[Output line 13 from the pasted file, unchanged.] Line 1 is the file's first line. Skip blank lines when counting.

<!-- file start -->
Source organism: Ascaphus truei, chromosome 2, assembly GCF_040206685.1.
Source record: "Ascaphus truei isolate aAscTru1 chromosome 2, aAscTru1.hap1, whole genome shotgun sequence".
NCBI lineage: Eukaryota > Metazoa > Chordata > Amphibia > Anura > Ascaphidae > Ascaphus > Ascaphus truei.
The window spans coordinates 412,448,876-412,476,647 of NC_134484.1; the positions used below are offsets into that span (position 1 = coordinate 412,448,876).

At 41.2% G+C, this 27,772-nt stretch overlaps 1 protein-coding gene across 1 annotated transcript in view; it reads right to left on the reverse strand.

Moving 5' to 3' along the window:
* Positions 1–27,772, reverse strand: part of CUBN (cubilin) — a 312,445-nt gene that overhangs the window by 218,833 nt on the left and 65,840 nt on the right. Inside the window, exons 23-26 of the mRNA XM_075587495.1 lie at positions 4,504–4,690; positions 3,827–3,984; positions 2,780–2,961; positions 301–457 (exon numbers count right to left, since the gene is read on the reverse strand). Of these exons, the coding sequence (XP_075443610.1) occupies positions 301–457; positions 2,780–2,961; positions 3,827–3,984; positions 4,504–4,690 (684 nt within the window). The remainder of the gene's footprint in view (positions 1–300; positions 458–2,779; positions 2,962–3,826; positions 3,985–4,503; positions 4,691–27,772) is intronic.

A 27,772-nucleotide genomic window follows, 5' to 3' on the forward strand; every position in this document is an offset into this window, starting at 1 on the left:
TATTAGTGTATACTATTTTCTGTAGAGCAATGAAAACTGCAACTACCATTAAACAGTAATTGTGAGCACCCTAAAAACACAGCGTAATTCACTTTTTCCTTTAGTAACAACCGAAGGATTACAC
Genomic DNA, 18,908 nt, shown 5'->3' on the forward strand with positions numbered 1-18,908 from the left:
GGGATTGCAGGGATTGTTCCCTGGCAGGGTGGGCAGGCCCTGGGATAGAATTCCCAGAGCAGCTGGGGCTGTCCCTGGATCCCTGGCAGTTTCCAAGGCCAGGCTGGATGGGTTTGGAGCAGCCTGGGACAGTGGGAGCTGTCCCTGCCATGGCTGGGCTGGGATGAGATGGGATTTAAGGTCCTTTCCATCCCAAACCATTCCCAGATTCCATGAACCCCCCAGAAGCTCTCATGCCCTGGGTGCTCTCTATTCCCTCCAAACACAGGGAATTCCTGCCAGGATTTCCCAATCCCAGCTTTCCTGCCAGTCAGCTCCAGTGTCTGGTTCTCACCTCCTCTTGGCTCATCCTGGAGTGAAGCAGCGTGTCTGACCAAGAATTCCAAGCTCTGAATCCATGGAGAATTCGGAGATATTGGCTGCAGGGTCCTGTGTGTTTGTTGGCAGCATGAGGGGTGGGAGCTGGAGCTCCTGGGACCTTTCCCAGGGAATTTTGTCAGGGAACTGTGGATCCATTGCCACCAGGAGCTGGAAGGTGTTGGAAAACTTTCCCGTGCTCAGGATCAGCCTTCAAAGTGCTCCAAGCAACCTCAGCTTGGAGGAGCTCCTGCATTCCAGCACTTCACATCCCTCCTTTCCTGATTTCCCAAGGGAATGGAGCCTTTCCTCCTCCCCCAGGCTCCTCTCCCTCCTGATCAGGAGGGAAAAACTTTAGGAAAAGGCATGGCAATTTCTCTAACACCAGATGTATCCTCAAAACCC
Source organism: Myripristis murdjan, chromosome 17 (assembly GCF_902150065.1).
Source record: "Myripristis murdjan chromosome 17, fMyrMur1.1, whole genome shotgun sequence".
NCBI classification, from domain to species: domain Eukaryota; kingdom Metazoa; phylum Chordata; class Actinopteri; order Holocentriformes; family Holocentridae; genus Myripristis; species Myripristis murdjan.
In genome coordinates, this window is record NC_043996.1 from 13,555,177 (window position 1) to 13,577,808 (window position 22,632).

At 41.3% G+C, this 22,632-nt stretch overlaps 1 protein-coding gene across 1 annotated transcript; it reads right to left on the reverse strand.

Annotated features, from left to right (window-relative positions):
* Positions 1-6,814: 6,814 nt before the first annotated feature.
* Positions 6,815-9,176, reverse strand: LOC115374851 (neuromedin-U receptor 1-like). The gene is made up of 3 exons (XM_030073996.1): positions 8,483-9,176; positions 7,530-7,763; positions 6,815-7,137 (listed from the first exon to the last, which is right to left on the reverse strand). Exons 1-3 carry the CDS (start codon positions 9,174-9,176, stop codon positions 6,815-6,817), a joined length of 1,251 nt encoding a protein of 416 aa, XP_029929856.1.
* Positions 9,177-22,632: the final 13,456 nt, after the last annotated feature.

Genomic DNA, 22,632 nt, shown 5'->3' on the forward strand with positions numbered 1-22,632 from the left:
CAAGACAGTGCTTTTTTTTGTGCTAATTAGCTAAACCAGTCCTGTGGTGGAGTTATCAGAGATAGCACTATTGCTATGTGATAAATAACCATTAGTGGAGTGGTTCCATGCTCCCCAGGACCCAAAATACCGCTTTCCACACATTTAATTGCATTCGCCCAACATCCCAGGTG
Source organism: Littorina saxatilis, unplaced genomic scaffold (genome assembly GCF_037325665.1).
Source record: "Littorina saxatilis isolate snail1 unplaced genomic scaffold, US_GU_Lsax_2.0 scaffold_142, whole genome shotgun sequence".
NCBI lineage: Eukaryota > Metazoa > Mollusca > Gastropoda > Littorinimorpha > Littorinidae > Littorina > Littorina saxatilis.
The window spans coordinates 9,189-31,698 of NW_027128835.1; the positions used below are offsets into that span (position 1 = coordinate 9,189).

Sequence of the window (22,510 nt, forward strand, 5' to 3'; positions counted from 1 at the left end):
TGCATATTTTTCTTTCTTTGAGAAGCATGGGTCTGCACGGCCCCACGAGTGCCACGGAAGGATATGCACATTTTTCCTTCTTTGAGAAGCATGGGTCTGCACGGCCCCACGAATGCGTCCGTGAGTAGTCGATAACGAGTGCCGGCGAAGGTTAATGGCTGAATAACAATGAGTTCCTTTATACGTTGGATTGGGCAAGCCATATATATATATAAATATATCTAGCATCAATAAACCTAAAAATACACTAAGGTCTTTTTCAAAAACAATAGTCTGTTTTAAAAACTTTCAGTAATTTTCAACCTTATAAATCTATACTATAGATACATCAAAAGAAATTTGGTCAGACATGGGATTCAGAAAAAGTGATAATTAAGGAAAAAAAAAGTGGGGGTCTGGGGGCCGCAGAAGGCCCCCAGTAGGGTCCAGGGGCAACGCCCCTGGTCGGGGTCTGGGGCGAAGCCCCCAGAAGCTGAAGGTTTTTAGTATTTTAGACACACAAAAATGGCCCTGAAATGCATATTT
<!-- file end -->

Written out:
Source record: "Myripristis murdjan chromosome 17, fMyrMur1.1, whole genome shotgun sequence".